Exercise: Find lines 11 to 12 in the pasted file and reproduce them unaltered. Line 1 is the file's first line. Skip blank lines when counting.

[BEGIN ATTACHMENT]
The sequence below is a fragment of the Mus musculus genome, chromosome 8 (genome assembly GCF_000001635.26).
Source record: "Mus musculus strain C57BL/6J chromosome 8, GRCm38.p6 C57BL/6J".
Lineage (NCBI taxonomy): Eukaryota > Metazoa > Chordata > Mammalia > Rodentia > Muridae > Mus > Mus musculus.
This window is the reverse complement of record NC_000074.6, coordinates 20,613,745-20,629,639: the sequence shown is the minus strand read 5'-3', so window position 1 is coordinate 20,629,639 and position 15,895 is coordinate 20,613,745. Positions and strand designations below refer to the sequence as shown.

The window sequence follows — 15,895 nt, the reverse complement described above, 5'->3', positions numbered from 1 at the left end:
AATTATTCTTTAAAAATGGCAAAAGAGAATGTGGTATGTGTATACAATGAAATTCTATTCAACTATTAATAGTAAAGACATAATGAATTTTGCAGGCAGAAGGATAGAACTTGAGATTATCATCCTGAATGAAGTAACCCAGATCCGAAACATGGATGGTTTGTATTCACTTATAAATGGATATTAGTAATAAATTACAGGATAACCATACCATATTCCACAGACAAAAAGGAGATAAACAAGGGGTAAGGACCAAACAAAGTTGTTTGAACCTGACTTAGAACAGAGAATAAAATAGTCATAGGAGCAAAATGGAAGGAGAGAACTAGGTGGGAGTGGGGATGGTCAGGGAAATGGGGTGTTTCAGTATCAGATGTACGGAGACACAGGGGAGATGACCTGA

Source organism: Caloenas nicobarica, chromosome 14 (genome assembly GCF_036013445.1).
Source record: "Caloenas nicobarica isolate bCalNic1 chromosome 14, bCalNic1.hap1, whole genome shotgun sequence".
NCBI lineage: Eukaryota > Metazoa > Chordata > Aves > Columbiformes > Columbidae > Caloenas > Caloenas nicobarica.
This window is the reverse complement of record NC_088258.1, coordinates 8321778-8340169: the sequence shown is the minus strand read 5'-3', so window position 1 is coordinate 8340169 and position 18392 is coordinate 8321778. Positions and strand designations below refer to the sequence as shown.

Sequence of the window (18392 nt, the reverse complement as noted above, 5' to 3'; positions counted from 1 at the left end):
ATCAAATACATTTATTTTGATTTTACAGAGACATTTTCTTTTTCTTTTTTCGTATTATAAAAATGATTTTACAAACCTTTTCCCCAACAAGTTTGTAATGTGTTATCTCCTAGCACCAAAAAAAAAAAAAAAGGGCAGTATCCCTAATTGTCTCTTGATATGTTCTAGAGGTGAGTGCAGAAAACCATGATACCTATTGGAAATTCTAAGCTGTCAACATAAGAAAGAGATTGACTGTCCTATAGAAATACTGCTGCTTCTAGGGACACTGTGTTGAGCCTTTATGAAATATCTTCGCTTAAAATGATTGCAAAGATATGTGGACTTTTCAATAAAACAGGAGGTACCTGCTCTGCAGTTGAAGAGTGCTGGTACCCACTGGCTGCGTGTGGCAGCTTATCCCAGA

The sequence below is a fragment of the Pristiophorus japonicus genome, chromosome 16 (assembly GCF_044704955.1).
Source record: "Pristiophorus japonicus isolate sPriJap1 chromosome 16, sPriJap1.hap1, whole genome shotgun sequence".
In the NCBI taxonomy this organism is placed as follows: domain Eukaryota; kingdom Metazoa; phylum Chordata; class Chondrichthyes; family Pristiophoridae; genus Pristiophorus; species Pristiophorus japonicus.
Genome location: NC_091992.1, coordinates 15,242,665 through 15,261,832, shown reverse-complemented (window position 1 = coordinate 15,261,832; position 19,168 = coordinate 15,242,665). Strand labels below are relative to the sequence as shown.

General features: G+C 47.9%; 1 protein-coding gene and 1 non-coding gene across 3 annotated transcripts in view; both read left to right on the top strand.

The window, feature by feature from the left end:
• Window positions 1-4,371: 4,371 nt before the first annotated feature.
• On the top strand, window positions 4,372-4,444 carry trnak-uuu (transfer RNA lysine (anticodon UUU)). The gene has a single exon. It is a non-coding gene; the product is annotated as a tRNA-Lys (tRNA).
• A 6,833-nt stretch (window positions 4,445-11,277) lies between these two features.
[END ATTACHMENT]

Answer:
Sequence of the window (18392 nt, the reverse complement as noted above, 5' to 3'; positions counted from 1 at the left end):
ATCAAATACATTTATTTTGATTTTACAGAGACATTTTCTTTTTCTTTTTTCGTATTATAAAAATGATTTTACAAACCTTTTCCCCAACAAGTTTGTAATGTGTTATCTCCTAGCACCAAAAAAAAAAAAAAAGGGCAGTATCCCTAATTGTCTCTTGATATGTTCTAGAGGTGAGTGCAGAAAACCATGATACCTATTGGAAATTCTAAGCTGTCAACATAAGAAAGAGATTGACTGTCCTATAGAAATACTGCTGCTTCTAGGGACACTGTGTTGAGCCTTTATGAAATATCTTCGCTTAAAATGATTGCAAAGATATGTGGACTTTTCAATAAAACAGGAGGTACCTGCTCTGCAGTTGAAGAGTGCTGGTACCCACTGGCTGCGTGTGGCAGCTTATCCCAGA